By Peter Whoriskey
Washington Post Staff Writer
Thursday, February 7, 2008
CASTALIAN SPRINGS, Tenn., Feb. 6 -- The searchers had already gone over the field once.
It seemed unlikely that anything else would turn up. It was dark and rainy, and amid the awesome wreckage left by the tornado that had just passed here they had already found three dead. Some of the bodies had been flung hundreds of feet from their homes, landing in tangles of branches and across the roadway.
Then they stumbled upon Kyson.
The 11-month-old, dressed in a T-shirt and diaper, was lying as silently as any piece of debris in a field of tall grass about 100 yards from the now-leveled duplex where he once lived. He was face down in the mud, covered in bits of grass like many of those who had been cast about by the dozens of tornadoes that had careened across the South.
"It's not a baby doll -- it's alive," called out David Harmon, 31, an emergency worker from nearby Wilson County. He had first thought the boy was made of plastic.
Kyson, to the surprise of rescuers, had survived being tossed by winds that had not only flattened the brick post office next door but had killed his 23-year-old mother, throwing her several yards in the opposite direction, into some fallen trees.
"The baby was just shivering like this," said Keith Douglas, interim director of emergency medical services for Sumner County, who was on the scene, putting his fists to his chest, pressing his elbows to his sides. "He was cold and scared, and he had this blank look in his eyes."
The twister that flung Kyson from his home was among dozens that swept across the South on Tuesday night and Wednesday morning, killing at least 54 people and leaving a huge swath of destruction. The winds caused millions of dollars in damage and injured more than 150 people. President Bush is scheduled to travel to Tennessee on Friday to inspect the damage.
For those who have lived through them, tornadoes inspire awe not just for their power but for their caprice, for destroying some lives while sparing others nearby.
"It's a miracle they ain't both gone," said Doug Stowell, 45, Kyson's grandfather, a carpenter and tile worker who drove up to the scene last night and found his daughter, Carrie, dead and his grandson alive. "He was found over 300 feet from his home, and that was demolished -- I mean wiped clean."
Such devastation was repeated in five states, Arkansas, Kentucky, Tennessee, Alabama and Mississippi, as perhaps 50 tornadoes touched down. Others were reported in Missouri and Indiana.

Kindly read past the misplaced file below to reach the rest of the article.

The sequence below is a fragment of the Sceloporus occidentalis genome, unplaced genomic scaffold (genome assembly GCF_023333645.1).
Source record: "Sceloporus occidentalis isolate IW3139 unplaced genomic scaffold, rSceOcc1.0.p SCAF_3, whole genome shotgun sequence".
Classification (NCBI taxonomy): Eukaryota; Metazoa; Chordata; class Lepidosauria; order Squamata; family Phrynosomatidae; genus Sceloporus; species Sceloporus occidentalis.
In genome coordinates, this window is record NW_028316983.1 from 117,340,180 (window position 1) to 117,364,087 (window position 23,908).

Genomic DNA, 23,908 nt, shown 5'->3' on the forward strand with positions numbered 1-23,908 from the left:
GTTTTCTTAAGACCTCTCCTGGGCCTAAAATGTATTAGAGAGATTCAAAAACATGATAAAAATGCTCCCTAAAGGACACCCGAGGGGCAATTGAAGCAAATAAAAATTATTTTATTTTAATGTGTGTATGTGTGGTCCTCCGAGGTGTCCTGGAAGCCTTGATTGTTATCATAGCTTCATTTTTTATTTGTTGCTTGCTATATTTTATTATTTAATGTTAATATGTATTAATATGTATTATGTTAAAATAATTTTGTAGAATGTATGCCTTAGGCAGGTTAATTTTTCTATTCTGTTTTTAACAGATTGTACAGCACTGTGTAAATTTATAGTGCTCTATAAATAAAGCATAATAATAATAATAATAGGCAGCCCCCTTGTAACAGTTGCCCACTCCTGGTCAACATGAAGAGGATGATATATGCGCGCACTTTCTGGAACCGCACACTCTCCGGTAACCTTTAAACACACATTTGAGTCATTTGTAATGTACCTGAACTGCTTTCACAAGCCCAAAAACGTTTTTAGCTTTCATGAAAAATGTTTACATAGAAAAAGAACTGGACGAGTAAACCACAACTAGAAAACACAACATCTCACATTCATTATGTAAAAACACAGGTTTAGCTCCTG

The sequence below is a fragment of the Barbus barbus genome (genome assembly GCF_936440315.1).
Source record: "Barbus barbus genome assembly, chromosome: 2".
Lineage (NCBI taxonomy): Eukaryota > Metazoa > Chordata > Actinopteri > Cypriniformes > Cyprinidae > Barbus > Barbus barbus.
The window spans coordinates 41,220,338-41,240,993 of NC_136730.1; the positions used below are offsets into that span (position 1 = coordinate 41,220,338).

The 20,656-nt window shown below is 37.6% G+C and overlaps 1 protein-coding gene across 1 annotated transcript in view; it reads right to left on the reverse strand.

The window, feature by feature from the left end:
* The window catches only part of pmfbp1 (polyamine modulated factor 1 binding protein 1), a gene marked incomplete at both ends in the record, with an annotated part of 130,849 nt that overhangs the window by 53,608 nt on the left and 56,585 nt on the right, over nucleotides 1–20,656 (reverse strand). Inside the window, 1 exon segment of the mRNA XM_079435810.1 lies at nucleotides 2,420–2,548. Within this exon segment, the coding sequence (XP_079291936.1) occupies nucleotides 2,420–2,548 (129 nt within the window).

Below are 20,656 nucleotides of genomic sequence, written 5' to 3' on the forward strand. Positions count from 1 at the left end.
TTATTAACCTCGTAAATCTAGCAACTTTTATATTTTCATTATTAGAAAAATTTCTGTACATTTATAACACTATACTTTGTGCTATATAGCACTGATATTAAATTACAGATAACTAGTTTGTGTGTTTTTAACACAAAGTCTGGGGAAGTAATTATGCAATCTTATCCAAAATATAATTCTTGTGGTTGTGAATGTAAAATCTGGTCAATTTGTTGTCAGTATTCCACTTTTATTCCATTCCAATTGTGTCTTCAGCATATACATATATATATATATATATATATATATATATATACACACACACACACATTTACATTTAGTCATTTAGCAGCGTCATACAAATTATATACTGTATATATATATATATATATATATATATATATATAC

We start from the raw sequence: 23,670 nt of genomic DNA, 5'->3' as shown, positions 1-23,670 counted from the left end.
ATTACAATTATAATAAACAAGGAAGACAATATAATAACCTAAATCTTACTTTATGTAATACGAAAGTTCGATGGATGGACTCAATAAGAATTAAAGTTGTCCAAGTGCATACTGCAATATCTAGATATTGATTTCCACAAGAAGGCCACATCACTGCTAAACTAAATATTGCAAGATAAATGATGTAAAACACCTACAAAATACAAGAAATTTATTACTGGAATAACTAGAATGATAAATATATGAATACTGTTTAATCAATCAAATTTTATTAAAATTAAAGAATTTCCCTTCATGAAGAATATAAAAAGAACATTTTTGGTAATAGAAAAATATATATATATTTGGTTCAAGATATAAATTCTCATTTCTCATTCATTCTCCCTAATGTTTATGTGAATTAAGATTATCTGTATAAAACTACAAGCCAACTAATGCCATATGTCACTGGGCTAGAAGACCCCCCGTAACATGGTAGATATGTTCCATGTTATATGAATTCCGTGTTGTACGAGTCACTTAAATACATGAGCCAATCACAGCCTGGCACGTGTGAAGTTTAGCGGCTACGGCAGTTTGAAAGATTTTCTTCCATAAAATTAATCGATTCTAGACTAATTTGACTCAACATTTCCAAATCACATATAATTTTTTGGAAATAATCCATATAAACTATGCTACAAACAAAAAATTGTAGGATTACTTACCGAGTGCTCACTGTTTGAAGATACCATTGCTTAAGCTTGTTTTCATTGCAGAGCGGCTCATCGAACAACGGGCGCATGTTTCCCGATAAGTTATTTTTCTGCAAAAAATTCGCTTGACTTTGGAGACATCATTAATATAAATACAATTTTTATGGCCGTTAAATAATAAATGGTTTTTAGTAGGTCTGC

After sowing destruction in the South, the storm system moved north, where it buried parts of Wisconsin, Iowa and Kansas under more than a foot of snow. The storm closed schools and businesses, grounded more than 1,000 airline flights and snarled highways.
The tornado damage in this small rural community was centered on the area post office on Highway 25. Elsewhere, the county seemed untouched. But for a few hundreds yards around the post office, the destruction was overwhelming. Nothing was left of the squat brick post office building but the concrete foundation. A steel vault estimated to weigh as much a 700 pounds wound up in a field across the highway, along with lots of other debris.
Two houses next door, including Kyson's, were flattened as well. Immense trees lay on their sides. Bits of vinyl siding, even sections of fences, were left hanging in tree branches and power lines.
After the tornado moved on to the east, those whose houses were largely untouched saw a brilliant fire in the eastern sky, a gas explosion in a nearby county.
"There was a large glowing in the sky that kept getting brighter and brighter and brighter," said Andrea Stewart, 29, a chiropractor's assistant. "It was pitch dark out, but I could see everything in my front yard."
Rescuers came soon after 10 p.m., when the tornado struck, to sort through the debris, and in a short time they found three bodies in the area, including that of Kyson's mother.
It wasn't until 1:30 a.m. Wednesday that Harmon found Kyson, diaper askew, in the mud.
He brought the baby out to the edge of the highway, where rescuers John Michael Poss, 25, and Douglas ministered to him. To make a place to lay the baby, a firefighter laid his coat down. They took off the shivering baby's wet T-shirt. His grandfather, who had just arrived on the scene, gave up his red flannel shirt so that the rescuers could swaddle him with it.
"I touched every inch of that child because I figured he must have some injury -- he'd been thrown so far," Poss said. There were no cuts. The baby seemed well enough. But still he had a blank stare. Maybe, Poss thought, the child had sustained a head injury.
To check for neurological trouble, Poss lay his hand over the sandy-haired baby's blue eyes and then quickly removed it, to see how his pupils would react to the light. At last the baby started crying, as they had hoped.
"He was crying, and we were so happy because of it," Douglas recalled.
Kyson was eventually taken to Children's Hospital at Vanderbilt in Nashville, where he was listed Wednesday evening in stable condition.
"He has no broken bones -- he's doing great," Doug Stowell said, though he was already wondering about medical costs and insurance coverage.
He said he and his wife will now raise Kyson.
"We'll get by best we can," he said. "We've had some divine intervention."
Staff writers Jose Antonio Vargas in Atkins, Ark., and Jill F. Bartscht in Washington contributed to this report.